Author Topic: How does a soakaway drain work?  (Read 1123 times)

How does a soakaway drain work?
« on: November 10, 2018, 03:38:10 pm »
As above.
I have the fluid contents of a roof, gutter and drainpipe directed towards a soakaway which is located a couple of feet in from the edge what passes as my lawn.
Does it literally just soak into the surrounding soil, or is it linked in any way to the drainage/sewage  system?
I ask because I've been running a garden hose for a while (in order to wet sweep-up excess cement left behind by the guys who've just installed a fence) and there doesn't appear to be too much soaking away going on.
Can it be that the volume of water the hose has delivered is more than the soak away can cope with.
I've had a drain spring down there, and ladled out some rocks from the drain cover in the lawn, but the water level doesn't appear to be receding.
Drains.
Saturday afternoon.
That's how I like to spend my time.

TIA

hellymedic

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Re: How does a soakaway drain work?
« Reply #1 on: November 10, 2018, 03:45:58 pm »
London Clay?
Soakaway?
Heavy rain?

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Re: How does a soakaway drain work?
« Reply #2 on: November 10, 2018, 03:47:52 pm »
Just soaks into the soil. Should have loose stony material in the bottom but this tends to silt up eventually, making it somewhat ineffective.

Re: How does a soakaway drain work?
« Reply #3 on: November 10, 2018, 03:59:23 pm »
London Clay -Check
It's what I have to live with.
Is removal of the stony material desirable?
Or should I put it back?

Re: How does a soakaway drain work?
« Reply #4 on: November 10, 2018, 04:16:40 pm »
A old soakaway typically consists of an excavation with some clean hardcore or stone aggregate filled in and then covered over with a sheet of something impervious to stop the material silting up immediately with backfilled earth.  (Anything from old carpet to plastic sheet). Occationally they will be properly constructed complete with inspection covers and be of masonry/concrete construction. They should be several metres away from any property but were often not placed sufficiently far away from buildings.

Nowadays purpose made plastic 'baskets' are used in sustainable separate drainage systems which can interlock with each other so as to increase their capacity where required and which have knock out holes for drainage runs to enter in multiple locations. They are then wrapped in a permeable material allowing water to escape but which prevents silting. The  drainage capacity of these soakways is very high due to their ability to store volume togther with their specific surface and they are also very strong hence good at load bearing without crushing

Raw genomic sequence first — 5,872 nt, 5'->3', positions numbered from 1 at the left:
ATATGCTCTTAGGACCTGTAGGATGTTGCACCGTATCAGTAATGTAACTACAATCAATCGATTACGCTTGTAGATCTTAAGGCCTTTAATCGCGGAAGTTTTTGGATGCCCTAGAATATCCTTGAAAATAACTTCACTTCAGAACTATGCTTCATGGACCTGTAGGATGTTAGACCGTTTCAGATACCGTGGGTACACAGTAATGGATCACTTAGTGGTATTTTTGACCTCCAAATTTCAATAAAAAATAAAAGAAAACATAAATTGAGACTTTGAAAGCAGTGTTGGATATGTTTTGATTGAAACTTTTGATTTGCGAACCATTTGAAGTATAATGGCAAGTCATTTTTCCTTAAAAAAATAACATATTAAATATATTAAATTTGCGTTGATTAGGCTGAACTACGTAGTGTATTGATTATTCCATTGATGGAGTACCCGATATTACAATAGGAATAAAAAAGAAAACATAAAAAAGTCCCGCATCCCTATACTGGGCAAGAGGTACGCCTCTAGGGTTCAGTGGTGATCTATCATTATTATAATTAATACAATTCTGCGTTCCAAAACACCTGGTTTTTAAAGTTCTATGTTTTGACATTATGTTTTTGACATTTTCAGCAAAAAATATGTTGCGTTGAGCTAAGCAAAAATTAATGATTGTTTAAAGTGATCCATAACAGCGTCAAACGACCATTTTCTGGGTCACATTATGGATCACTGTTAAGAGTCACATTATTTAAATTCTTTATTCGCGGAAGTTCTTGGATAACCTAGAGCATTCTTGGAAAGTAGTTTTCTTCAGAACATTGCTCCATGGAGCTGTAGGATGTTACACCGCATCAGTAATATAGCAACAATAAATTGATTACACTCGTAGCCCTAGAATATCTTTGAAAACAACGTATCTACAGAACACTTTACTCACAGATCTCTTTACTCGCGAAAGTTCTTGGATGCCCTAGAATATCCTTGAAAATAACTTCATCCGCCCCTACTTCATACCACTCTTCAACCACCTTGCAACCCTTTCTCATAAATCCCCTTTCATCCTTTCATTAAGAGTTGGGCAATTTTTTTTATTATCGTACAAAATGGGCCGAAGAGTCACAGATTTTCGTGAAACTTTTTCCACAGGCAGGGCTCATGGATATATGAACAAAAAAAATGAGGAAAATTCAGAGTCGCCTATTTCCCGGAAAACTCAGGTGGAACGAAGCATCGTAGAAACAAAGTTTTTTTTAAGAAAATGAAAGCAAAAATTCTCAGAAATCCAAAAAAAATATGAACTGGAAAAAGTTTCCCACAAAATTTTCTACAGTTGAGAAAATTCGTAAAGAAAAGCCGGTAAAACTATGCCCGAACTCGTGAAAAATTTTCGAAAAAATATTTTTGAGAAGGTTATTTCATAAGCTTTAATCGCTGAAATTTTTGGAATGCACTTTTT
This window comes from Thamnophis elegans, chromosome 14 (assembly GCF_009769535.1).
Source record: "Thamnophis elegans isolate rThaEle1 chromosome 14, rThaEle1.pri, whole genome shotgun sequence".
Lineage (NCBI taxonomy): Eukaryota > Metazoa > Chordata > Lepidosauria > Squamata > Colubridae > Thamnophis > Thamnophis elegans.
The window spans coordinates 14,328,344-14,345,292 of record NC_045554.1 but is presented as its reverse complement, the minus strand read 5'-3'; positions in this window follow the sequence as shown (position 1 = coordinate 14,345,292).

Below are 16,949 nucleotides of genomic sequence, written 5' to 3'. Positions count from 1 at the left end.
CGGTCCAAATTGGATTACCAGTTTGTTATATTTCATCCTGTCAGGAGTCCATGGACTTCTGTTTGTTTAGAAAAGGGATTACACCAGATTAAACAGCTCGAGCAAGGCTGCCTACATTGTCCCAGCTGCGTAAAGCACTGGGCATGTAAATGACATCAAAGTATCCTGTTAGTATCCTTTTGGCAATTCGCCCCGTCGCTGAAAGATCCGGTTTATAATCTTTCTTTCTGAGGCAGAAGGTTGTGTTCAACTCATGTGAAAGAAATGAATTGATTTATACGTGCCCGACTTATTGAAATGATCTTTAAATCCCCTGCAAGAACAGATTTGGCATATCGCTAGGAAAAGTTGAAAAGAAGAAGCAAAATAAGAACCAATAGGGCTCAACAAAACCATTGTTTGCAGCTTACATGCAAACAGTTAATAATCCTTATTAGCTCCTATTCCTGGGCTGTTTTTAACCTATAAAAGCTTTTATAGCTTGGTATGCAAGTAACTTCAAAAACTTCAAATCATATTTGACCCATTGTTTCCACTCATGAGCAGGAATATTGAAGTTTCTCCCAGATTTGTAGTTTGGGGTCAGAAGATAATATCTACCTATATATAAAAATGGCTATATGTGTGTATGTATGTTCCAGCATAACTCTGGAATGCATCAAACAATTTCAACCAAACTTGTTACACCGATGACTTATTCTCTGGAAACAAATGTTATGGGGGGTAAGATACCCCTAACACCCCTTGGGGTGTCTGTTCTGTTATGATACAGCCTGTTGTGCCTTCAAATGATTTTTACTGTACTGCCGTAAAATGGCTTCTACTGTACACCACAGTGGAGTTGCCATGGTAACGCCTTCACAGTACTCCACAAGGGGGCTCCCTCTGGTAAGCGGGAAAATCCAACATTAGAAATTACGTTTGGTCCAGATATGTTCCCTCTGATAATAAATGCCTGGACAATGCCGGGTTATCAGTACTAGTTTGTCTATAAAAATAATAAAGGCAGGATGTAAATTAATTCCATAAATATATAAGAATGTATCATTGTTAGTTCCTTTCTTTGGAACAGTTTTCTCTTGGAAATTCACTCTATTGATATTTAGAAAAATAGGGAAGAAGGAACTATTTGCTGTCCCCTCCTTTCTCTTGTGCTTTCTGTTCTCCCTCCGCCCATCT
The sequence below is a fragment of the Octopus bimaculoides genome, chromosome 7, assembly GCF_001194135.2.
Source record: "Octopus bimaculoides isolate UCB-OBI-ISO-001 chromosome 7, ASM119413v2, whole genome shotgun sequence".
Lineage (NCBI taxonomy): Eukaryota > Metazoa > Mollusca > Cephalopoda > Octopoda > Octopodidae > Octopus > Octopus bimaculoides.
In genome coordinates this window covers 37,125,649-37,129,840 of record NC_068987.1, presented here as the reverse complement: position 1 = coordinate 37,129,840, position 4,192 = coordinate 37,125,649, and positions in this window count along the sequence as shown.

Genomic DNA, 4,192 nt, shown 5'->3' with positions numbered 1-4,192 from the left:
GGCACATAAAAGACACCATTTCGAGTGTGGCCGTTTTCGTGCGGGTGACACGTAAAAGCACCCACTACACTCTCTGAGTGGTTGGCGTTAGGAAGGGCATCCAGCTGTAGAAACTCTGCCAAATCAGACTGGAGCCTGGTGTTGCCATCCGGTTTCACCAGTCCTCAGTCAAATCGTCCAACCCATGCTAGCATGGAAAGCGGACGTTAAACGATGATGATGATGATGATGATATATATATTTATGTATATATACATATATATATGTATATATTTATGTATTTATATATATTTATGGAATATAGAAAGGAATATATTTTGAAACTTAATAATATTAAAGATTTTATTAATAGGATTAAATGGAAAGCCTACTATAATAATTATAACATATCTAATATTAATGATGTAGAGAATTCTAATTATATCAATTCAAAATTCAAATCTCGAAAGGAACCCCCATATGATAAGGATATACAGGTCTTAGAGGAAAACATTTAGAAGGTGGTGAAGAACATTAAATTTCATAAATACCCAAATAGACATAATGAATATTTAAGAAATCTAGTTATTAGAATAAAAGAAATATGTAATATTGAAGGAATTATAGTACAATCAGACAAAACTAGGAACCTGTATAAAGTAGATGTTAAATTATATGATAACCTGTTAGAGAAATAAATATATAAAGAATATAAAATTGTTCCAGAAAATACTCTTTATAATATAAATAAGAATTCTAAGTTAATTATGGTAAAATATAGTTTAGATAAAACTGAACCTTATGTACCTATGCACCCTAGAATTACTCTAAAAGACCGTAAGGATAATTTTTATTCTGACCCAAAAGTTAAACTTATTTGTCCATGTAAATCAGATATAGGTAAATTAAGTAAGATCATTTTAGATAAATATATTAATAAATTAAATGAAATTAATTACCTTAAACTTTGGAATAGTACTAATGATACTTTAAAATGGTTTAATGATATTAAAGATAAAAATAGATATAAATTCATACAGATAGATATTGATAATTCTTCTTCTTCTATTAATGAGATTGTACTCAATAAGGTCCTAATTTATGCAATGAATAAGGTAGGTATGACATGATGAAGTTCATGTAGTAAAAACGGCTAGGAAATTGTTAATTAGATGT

The old soakaways are not so efficient but do work. They however have a tendency to silt up over time and become less efficient hence your observation. As above, the nature of the sub soils is also a factor affecting the rate of dispersion.

Tree roots are another issue.

https://job-prices.co.uk/soakaway-questions/
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Basil

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Re: How does a soakaway drain work?
« Reply #5 on: November 10, 2018, 05:56:54 pm »
We have one soak away that deals with roof draining plus one of the upstairs sinks.
It is it is 123 years old. It is not very efficient.
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Re: How does a soakaway drain work?
« Reply #6 on: November 10, 2018, 06:20:15 pm »
When planning a soakaway, there's a test you have to do that involves digging a 1'x1'x2' deep hole, and timing how long it takes for a certain volume of water to drain away. I'm betting London Clay is going to be an issue, but when I did one, it was in Breckland, Norfolk. There, if you dig down 2', it's like digging on the beach - it's just sand, and getting ANY water to hang around was a challenge; it just disappeared instantly.

LittleWheelsandBig

  • Whimsy Rider
Re: How does a soakaway drain work?
« Reply #7 on: November 10, 2018, 06:20:29 pm »
Soakaways work very well in granular soils (sandy gravels and suchlike), if they are done well. They can be close to useless in clay soils. The average inflow has to be less than the average outflow with the storage capacity of the soakaway smoothing out peak inflows.
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Re: How does a soakaway drain work?
« Reply #8 on: November 10, 2018, 06:38:30 pm »
Soakaways work very well in granular soil (sandy gravels and suchlike), if they are done well. They can be close to useless in clay soils. The average inflow has to be less than the average outflow with the storage capacity of the soakaway smoothing out peak inflows.
I'm close to sunk . Aren't I?

Re: How does a soakaway drain work?
« Reply #9 on: November 10, 2018, 06:59:12 pm »
There’s a soakaway drain in the road at the back of our garden, which is the highest bit of our garden. Occasionally someone puts paint down the drain and it comes out on our garden steps.

LittleWheelsandBig

  • Whimsy Rider
Re: How does a soakaway drain work?
« Reply #10 on: November 10, 2018, 07:07:14 pm »
I think soakaways may be used 'optimistically' in this country because they can be cheaper and easier to install than piped drainage. Residential construction is quite different to my normal line of work though, so pinch of salt and all that.
Wheel meet again, don't know where, don't know when...

Re: How does a soakaway drain work?
« Reply #11 on: November 10, 2018, 07:09:02 pm »
I think soakaways are often used 'optimistically' in this country because they can be cheaper and easier to install than piped drainage.
That was my feeling.
ETA - Shit inna clay soil environment.

hellymedic

  • Just do it!
Re: How does a soakaway drain work?
« Reply #12 on: November 10, 2018, 07:20:30 pm »
I have a Facebook friend at the north face of the London conurbation.

He moans about his septic tank/soakaway approximately fortnightly.

Quite why piped sewerage has not yet reached this affluent suburban outpost seems ridiculous to me!

Re: How does a soakaway drain work?